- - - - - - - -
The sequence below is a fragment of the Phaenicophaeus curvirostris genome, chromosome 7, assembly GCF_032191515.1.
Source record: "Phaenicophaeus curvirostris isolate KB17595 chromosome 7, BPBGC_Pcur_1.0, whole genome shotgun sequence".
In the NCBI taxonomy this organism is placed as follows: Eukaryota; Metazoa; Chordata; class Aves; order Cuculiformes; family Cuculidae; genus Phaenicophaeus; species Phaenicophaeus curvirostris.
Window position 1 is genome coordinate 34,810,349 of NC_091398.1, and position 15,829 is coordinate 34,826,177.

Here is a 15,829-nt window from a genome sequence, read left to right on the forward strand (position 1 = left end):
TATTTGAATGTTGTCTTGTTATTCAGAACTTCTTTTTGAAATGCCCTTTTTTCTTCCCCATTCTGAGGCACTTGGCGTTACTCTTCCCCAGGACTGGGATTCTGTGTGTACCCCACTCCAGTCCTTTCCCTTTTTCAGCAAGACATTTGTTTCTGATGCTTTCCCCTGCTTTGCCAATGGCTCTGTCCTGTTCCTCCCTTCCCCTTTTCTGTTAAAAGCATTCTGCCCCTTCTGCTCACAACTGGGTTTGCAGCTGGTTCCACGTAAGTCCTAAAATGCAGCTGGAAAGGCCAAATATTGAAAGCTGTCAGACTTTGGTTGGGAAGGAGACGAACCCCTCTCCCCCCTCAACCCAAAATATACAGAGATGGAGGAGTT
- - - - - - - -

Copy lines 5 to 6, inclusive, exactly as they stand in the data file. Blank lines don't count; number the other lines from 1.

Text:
Here is a 15,829-nt window from a genome sequence, read left to right on the forward strand (position 1 = left end):
TATTTGAATGTTGTCTTGTTATTCAGAACTTCTTTTTGAAATGCCCTTTTTTCTTCCCCATTCTGAGGCACTTGGCGTTACTCTTCCCCAGGACTGGGATTCTGTGTGTACCCCACTCCAGTCCTTTCCCTTTTTCAGCAAGACATTTGTTTCTGATGCTTTCCCCTGCTTTGCCAATGGCTCTGTCCTGTTCCTCCCTTCCCCTTTTCTGTTAAAAGCATTCTGCCCCTTCTGCTCACAACTGGGTTTGCAGCTGGTTCCACGTAAGTCCTAAAATGCAGCTGGAAAGGCCAAATATTGAAAGCTGTCAGACTTTGGTTGGGAAGGAGACGAACCCCTCTCCCCCCTCAACCCAAAATATACAGAGATGGAGGAGTT